August 13, 2008
While it may seem redundant if you have a rail pass, the Suica card is a surprisingly useful bit of kit if you are staying in Tokyo. It is good on the subways and the few non JR line rail lines in Tokyo which the rail pass doesn't cover. It also gives a modest discount on those lines.This is importamt if. like me you are located on a private line. Also, most JR line stations have restraunts and even convinience stores that accept the little penguin card in lieu of cash and it has all the convinience of a card swipe as opposed to fretting with a ticket and rummagfing through your change at a ticket dispenser.
Finally, it allows you to....quite on the fly....provided theres a SUICA machine available...upgrade to a green car (first class). This may seem decadent and silly and it is not something I'd be likely to do often even if I had a reasonable budget , but, if one finds oneself, arriving in Tokyo...during rush hour...the prospect of a comfortable quiet seat on your 86 minute train ride from Yokuska is most appealing....
As I initially arived in Yokuska, I noted that there is now, on the outside wall of the US Naval base main entrance, an ATM machine that takes virtually all US ATM cards! This is important since such machines are very rare in Japan and generally quite selective about what cards they will take. The machine will also dispense yen from your avings account albiet only in 5000 yen incriments (+-50 bucks). This may be of considerable use to those of you not in the military who have an oddball ATM card.
To get to the Naval base from Yokuska station cross to and stay on the left (water) side of the main drag as you exit the station...This will take you through a park that is a small Japanese naval memorial (dont be loud rude or skate)...There will be one set of stairs up and down over a parking lot that is afiliated with a mall...the second set of steps is a pedestrian walkway over the main entrance....the ATM machine is just before hat on your left, sort of hiding behind a live oak.
To see the main Japanese naval memorial and the Battleship Mikasa, procede over the pedestrian skyway ...staying on the left side of the street keep walking about 2 blocks then turn left....this will put you in a brick paved park with bronze mermaids and ducks.... IJNS Mikasa is at the far end.
The ATM machiine and main gate of the Naval base is directly across from a sketchy looking taco joint named the Honey Bee. As I'd arrived...again...too late to partake of Yokuska Curry so I figgured what the hell....I'll try a Japanese Taco...it might make for a funny story.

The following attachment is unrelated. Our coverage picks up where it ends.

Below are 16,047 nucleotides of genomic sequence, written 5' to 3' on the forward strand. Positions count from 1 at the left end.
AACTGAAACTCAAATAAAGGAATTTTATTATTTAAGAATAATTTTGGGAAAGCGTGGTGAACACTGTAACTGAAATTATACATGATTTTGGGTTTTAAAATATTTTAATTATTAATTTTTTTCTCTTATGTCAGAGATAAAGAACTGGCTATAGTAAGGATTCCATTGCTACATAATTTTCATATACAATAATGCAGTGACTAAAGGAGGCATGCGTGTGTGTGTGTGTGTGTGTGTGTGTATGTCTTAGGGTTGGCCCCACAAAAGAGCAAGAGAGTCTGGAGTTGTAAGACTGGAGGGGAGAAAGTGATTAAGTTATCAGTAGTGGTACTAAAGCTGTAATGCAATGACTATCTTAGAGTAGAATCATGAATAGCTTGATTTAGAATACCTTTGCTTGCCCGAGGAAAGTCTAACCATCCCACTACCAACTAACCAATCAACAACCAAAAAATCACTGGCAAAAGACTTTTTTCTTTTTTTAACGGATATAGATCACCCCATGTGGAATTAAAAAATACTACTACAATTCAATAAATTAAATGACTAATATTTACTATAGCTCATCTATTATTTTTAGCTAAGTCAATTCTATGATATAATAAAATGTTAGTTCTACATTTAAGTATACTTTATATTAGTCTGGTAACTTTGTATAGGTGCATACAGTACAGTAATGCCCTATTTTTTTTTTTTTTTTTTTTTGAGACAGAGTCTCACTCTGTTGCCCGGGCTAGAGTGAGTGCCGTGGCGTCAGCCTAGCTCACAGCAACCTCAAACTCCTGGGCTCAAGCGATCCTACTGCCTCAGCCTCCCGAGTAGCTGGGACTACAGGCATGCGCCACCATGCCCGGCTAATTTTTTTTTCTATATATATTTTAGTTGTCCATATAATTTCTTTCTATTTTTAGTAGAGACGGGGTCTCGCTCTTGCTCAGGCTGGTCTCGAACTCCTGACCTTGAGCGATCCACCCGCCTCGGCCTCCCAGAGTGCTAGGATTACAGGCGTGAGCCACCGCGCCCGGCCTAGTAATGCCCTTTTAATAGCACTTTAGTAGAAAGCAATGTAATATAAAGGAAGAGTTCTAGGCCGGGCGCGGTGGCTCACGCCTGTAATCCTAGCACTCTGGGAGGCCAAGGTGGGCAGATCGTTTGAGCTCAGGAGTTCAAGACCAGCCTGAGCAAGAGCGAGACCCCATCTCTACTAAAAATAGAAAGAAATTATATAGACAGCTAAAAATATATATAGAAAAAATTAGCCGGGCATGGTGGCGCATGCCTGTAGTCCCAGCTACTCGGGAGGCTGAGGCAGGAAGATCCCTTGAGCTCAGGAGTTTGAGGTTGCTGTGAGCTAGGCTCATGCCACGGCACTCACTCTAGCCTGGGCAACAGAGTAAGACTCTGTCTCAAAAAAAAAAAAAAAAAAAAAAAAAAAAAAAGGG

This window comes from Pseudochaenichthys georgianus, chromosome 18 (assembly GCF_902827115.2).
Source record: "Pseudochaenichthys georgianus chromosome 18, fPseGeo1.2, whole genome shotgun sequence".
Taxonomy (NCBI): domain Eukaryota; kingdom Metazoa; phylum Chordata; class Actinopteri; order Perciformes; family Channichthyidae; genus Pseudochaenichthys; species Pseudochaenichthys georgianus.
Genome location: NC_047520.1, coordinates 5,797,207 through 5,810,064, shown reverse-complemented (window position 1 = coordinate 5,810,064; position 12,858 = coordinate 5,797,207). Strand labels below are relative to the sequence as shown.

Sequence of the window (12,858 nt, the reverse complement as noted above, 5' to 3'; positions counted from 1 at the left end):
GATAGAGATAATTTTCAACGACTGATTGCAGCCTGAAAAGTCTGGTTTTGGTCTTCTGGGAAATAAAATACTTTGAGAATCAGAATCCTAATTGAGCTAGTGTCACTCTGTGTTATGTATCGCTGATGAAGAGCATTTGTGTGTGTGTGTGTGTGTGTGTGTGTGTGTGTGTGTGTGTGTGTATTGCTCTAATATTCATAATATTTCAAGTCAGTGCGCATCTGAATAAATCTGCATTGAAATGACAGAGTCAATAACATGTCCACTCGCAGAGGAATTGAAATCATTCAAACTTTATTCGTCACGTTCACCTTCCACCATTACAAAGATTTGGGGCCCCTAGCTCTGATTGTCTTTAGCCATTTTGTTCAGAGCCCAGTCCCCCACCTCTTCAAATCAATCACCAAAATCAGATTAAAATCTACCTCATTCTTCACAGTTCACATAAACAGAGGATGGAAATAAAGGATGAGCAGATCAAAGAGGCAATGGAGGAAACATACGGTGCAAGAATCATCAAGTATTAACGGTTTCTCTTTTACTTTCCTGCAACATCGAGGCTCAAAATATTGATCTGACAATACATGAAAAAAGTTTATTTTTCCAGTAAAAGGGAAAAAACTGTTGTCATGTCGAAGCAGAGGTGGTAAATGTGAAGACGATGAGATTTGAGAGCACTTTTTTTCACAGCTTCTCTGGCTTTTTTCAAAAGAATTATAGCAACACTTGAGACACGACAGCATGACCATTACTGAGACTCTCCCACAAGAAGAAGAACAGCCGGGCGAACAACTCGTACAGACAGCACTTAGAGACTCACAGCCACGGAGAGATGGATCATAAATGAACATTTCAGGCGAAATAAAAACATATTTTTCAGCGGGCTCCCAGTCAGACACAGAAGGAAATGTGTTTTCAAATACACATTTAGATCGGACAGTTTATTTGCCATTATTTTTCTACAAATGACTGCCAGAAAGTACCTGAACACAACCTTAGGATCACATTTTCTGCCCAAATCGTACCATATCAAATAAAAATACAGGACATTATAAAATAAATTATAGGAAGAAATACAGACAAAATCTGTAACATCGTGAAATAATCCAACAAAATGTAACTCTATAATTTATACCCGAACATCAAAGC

While the comedy was lacking, to my considerable surprise the tacos were top notch! I ordered a regular taco and a steak taco...the steak taco consisted of lettuce tomato onions and a new yourk strip in a taco shell. The taco taco was filled with texas chilli rather than mystery meat.
The little shop has a large menu ranging from corn dogs to fried rice to taco pizzas to pizzas and curry. The menu is bilingual and I suspect they get a lot of US sailors in there.
A.. the seats are counter seats...but you can get Coke and Coffee!
Wha!!?...I....Who is spreading there awful rumors about me!!!!?
August 11, 2008
Toyoko Inns are pretty ubiquitous here in Japan in my limited experience.They are not the cheapest place I've spent the night at but they are fairly easy to find, have laundry service, free internet and are clean.
Actually,I must say that all in all on both my trips to Japan, the hotels here have been a generally good experience. There is one just outside of Hiroshima station called...ummm...Kanji Kanji...something Hotel that was 40 bucks and was perfectly fine.
Toyoko currently starts a roughly 60 bucks a night which is astoundingly reasonable if you are not in super-oh my-God-my-budget-exploded-parsimony-mode and are making use of the verrrrry sketchy cyber cafe option. Even then, when you're in Kyushu, burned out, a little sick and have popped your hip out of joint, the blue Toyoko sign is a welcome one indeed and 60-120 bucks is money very, very well spent.
A note on Japanese hotel lights....
Note that this may be universal now, but I'm a homebody, so, if this is redundant information, bear with me.
When you enter the room...there is a keyhole or little notch in a lightswitch panel next to the door. If it is a keyhole use the room key on it to turn on the lights...if it is a little square (at a Toyoko for instance) put the square keyfob in the opening.
This will turn on the lights.
Do not close the door, plunging yourself into stygian blackness, then trip, become utterly disoriented and wander around vainly flipping switches while whacking your legs and feet painfully in the dark.
This course of action will not have the desired result.
I hope this helps somebody.....
August 10, 2008
I arrived close to midnight at my destination and found that it was litterally at the end of the train line. To proceed any farther would result in being very wet.
Ambling across the street, I jumped up on the streetcar stand to get my bearings via its map and found I was less than 300m from one of the places I wanted to visit. With this happy news, I decided to forgo the streetcar and instead look for a hotel in the immediate area. There was a hotel less than a block away and its prices were reasonable indeed. However I decided to echew the place with the pay by the hour option in favor of a slightly more expensive hotel down the street.
The next morning was a glorious, sunny, August day just as it had been 63 years ago, when for an awful instant the bright sky became thousands of times brighter and hell came to to the town of Nagasaki.